loz: 1. The Sabbath Year 2. The Jubilee 3. Its Object 4. The Legal Rules 5. Ideas and Circumstances of the Legislation 6. Form of the Legislation 7. Its Operation and Extension 8. Other Laws Affecting the Land The Mosaic provisions on this subject form one of the most characteristic and interesting portions of the legislation. The main institutions are two, namely, the Sabbath year and the jubilee, and they are closely linked together.
1. The Sabbath Year:
In every seventh year the land was to lie fallow "that the poor of thy people may eat: and what they leave the beast of the field shall eat" (Ex 23:10 f; compare Le 25:2-7). `And the Sabbath of the land shall be for food for you; for thee, and for thy servant, and for thy maid, and for thy hired servant and for thy stranger that sojourn with thee; but for thy cattle, and for the beasts that are in thy land, shall all the increase thereof be for food’ (Le 25:6 f). This has been quoted at length because the rendering of of the Bible is misleading. "The Sabbath of the land" does not mean that the natural increase thereof is to be eaten by the Israelite peasant. That interpretation is excluded by Le 25:3-5,20-22. What is intended is clearly shown by the latter of these two passages, "I will command my blessing upon you in the sixth year." The principle on which the manna had been provided for Sabbaths was to apply to the harvest of the sixth year, and this is the import of the phrase.
2. The Jubilee:
After "seven sabbaths of years, even forty and tone years" a trumpet was to be blown throughout the land on the tenth day of the seventh month (i.e. the Le 25:12). God would so bless the land in the sixth year that it would bring forth enough for the Sabbath year, the ensuing jubilee and the subsequent period to the harvest of the ninth year (Le 25:20-22).
3. Its Object:
In addition to being a period in which the land was left fallow, the jubilee was intended to meet the economic evils that befell peasants in ancient societies. Wars or unfavorable seasons would soon reduce a farmer to a condition in which he would have to borrow. But money is rarely to be had without interest and security, and in early communities the rates of interest were very high indeed, while the only security the farmer could offer would consist of his land and the persons of himself and his children. Hence we find insolvency giving rise to the alienation of land and to slavery all over the world--sometimes with the retention of civil rights (as in Rome and Israel), at others in a more unalloyed form. The jubilee aims at both these evils. It is provided that in that year the peasants who had lost their full freedom through insolvency should be free (see Wiener, Studies in Biblical Law, 5 ff) and all lands that had been sold should return to the original owner or his family. "And the land shall not be sold in perpetuity; for the land is mine: for ye are strangers and sojourners with me" (Lev 25:23). To this theory there are parallels elsewhere, e.g. in Togoland (Heinrici, Zeitschrift fur vergleichende Rechtswissenschaft, XI, 138).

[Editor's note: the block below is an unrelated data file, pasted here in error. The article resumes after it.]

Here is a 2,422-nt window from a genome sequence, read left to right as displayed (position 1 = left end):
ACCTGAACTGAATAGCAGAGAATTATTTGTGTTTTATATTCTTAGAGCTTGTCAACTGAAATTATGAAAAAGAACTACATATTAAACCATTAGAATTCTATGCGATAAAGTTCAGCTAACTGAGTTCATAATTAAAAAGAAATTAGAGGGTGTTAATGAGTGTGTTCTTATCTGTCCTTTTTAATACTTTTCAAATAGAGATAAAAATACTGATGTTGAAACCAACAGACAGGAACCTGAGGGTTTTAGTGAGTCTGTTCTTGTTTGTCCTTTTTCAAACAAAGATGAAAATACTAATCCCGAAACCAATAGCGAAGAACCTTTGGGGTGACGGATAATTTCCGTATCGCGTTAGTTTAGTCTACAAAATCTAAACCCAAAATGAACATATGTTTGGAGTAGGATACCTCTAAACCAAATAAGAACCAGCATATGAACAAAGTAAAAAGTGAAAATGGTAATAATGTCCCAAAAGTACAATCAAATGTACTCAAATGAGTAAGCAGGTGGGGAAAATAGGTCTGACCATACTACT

4. The Legal Rules:
5. Ideas and Circumstances of the Legislation:
"The land laws are the product of many independent ideas and circumstances. .... First such a system as that expounded in the 25th chapter of Le could only be put forward by one who had to work on what is so very rare in history--a clean slate. In other words, the system of land tenure here laid down could only be introduced in this way by men who had no preexisting system to reckon with. Secondly, there is (mutatis mutandis) a marked resemblance between the provisions of Le and the system introduced in Egypt by Joseph (Ge 47). The land is the Lord’s as it is Pharaoh’s; but the towns which are built on that land are not subject to the same theory or the same rules. Perhaps the explanation is that Joseph’s measures had affected only those who gained their living by agriculture, i.e. the dwellers in the country. Thirdly, the system shows the enormous power that the conception of family solidarity possessed in the Mosaic age. .... And fourthly, the enactment is inspired and illuminated by the humanitarian and religious convictions to which reference has already been made" (Journal of Transactions of the Victoria Institute, XLI, 160). Undoubtedly the most striking feature of the enactment is to be found in these religious convictions with the absolute reliance on constant Divine intervention to secure the working of the law (Ge 47:20 ff).
6. Form of the Legislation:
Le 26 shows clearly that this legislation was conceived as the terms of a covenant made between God and the children of Israel, and it appears from Le 26:42-45 that this of the covenant was regarded as being connected with the covenants with the patriarchs though it is also a covenant made with the generation that came forth from Egypt. The land was originally promised to Abraham in a covenant (Ge 17) and it would seem that these laws are regarded as attaching to that covenant which had been renewed with his descendants. Indeed the laws appear to be presented as terms of the sworn agreement (covenant) under which God was about to give Israel the possession of Canaan.
7. Its Operation and Extension:
In later times there are several references to the fallow of the Sabbatical year (1 Macc 6:49,53; Ant, XIII, viii, 1, XIV, x, 6, etc.).
8. Other Laws Affecting the Land:
In addition to these laws Moses enacted provisions favoring gleaning, on which see Poor. He also prohibited sowing a field or vineyard with two kinds of seed (Le 19:19; De 22:9) and prescribed that for three years the fruit of trees should not be eaten, while in the fourth it should be holy, and in the fifth it was to be available for ordinary purposes (Le 19:23 ff).
Harold M. Wiener